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  • Aka Wayne
    replied
    No I havenít but if you want my files pm me and Iíll send them to you.

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  • angr77
    replied
    Originally posted by Aka Wayne View Post
    And yes it is 3D printed. I also 3D printed my cymbal triggers in the other thread. I'm liking the results.
    Hi!

    Nice design! Did you by chance share your 3D design of the FSR pedal control somewhere?

    Best regards

    Anders / www.zourman.com

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  • 'lectric drumma
    replied
    Originally posted by Sylv1co View Post
    I like to see this FSR with a hole inside, it's the best fsr design for me. Actuate the FSR with the clutch is the way to get the best result, and you can change the space between the 2 cymbals without changin the Hihat behavior. With the FSR under the pedal, you can't.
    But with the FSR under the pedal, you can use a pedal like e.g. the FD-7, without needing a hi-hat stand, right?

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  • Sylv1co
    replied
    Hmmmm I swear when I push real hard I hear the extra to tight sound. I even checked the sound by setting cc to 127 to hear the extra tight articulation and it sounds the same as when I push extra hard on the pedal.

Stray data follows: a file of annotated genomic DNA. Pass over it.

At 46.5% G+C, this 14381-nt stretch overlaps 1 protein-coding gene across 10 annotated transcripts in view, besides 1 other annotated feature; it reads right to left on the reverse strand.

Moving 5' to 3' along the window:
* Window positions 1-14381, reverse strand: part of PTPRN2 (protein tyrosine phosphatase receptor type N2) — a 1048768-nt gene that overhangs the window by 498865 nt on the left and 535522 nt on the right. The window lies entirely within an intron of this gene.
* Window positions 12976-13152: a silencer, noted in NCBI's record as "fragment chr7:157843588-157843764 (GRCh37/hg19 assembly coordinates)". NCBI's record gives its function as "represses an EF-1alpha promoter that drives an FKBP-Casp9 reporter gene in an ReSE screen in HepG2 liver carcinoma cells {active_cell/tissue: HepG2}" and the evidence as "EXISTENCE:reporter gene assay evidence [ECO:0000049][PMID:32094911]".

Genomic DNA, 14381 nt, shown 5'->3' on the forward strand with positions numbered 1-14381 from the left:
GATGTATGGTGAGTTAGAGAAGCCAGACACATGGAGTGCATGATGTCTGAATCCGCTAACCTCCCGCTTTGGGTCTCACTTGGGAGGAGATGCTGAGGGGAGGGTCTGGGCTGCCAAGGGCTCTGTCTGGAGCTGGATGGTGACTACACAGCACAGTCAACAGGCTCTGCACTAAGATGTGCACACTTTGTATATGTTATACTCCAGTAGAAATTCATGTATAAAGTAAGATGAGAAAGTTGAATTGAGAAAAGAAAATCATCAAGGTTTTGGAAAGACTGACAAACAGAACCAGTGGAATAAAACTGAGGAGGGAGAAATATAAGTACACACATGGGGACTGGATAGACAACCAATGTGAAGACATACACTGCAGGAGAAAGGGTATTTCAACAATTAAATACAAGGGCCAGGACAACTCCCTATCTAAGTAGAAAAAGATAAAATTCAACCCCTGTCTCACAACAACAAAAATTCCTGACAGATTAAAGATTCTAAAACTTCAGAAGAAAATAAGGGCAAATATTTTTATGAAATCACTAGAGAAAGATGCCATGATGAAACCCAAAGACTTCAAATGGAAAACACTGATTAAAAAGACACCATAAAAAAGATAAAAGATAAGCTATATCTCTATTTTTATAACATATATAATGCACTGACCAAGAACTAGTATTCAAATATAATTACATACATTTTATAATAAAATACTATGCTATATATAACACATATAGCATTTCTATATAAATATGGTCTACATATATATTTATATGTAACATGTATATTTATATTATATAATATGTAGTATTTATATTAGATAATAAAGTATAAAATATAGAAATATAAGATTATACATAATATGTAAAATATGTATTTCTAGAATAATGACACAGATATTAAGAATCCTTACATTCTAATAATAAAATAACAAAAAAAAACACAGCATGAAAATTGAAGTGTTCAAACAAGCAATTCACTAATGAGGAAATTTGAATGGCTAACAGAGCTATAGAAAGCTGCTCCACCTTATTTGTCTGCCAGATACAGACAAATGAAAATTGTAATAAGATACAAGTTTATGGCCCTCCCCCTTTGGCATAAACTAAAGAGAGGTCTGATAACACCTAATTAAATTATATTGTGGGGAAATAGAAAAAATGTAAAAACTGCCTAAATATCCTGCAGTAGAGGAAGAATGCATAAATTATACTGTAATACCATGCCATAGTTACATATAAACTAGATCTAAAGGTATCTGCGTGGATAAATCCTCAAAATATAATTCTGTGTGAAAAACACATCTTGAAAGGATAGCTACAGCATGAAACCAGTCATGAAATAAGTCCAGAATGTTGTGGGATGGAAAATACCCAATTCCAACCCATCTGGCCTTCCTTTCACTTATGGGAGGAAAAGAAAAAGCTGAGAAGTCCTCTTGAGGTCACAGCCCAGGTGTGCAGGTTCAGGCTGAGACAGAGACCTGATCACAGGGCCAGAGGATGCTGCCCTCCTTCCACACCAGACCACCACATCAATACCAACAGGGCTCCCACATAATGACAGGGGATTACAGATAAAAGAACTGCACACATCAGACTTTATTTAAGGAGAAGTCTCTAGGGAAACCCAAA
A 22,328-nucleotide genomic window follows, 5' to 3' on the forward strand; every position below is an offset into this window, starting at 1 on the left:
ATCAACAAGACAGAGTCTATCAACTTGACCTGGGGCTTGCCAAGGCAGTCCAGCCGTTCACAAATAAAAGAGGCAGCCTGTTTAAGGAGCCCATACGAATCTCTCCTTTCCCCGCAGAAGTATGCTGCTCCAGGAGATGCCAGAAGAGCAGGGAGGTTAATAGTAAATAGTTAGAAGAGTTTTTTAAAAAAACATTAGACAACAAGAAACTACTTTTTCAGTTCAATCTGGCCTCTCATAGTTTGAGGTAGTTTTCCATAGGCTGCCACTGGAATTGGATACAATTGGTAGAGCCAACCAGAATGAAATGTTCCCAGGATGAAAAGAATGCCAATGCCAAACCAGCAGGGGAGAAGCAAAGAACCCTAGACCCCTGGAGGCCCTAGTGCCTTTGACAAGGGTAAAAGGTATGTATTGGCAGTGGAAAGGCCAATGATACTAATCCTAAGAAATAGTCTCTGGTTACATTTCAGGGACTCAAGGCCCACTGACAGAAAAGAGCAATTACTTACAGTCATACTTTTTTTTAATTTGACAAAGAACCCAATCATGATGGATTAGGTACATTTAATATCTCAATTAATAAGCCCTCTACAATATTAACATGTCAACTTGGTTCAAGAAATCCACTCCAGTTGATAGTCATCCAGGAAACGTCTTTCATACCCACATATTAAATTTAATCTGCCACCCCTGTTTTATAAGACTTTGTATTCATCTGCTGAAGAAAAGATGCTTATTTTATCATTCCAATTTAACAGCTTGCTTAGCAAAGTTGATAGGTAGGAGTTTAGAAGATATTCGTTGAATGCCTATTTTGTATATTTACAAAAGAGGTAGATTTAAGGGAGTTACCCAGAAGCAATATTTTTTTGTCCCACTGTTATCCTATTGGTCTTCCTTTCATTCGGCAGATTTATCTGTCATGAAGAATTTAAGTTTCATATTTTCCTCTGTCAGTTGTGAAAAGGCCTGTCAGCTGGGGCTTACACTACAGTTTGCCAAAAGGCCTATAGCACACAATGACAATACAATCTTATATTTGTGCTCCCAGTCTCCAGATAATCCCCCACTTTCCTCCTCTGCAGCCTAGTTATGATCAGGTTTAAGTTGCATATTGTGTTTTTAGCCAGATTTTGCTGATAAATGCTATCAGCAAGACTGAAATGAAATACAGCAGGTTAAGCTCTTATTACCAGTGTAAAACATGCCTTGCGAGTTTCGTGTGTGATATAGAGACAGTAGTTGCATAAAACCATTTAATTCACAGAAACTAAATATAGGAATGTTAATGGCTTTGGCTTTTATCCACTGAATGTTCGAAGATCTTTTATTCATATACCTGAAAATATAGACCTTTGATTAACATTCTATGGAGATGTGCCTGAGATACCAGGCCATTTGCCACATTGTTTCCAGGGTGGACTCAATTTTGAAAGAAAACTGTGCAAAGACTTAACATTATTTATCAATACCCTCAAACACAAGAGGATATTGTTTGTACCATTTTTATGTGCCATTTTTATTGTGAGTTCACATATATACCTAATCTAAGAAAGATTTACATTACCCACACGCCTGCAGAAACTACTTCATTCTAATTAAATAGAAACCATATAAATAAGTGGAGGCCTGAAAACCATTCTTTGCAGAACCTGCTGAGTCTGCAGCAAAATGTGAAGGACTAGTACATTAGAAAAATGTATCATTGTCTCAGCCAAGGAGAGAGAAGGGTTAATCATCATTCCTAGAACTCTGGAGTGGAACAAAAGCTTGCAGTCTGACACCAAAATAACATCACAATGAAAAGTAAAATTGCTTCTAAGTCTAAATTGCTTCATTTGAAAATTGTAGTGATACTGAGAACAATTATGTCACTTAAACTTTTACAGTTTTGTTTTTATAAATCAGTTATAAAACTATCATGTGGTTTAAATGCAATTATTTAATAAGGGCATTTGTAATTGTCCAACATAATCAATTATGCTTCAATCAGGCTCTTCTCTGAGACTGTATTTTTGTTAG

You can hear the extra tight sound if you set your HH type to VH-12, then pedal down should easely give you the full pressure and then hit the pad to hear this sound. Is it what you already done ?

    So sylv1co, can you explain how the resistors affect the playing behavior of the hi hat? And yes it is 3D printed. I also 3D printed my cymbal triggers in the other thread. I'm liking the results.
    The 20k in parallel is optional, as you said before, it's here to put the FSR in the good range of resistance. Better is to place a variable resistor, it lets you set the hh range.
    The 5k or 10k in serie is emulate the VH-12 since this hh dont go down under 5k or 10k when it is full pressed. Without this resistor, you reach the full pressure to early.
    Last edited by Sylv1co; 03-19-19, 01:34 AM.

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  • Aka Wayne
    replied
    Hmmmm I swear when I push real hard I hear the extra to tight sound. I even checked the sound by setting cc to 127 to hear the extra tight articulation and it sounds the same as when I push extra hard on the pedal.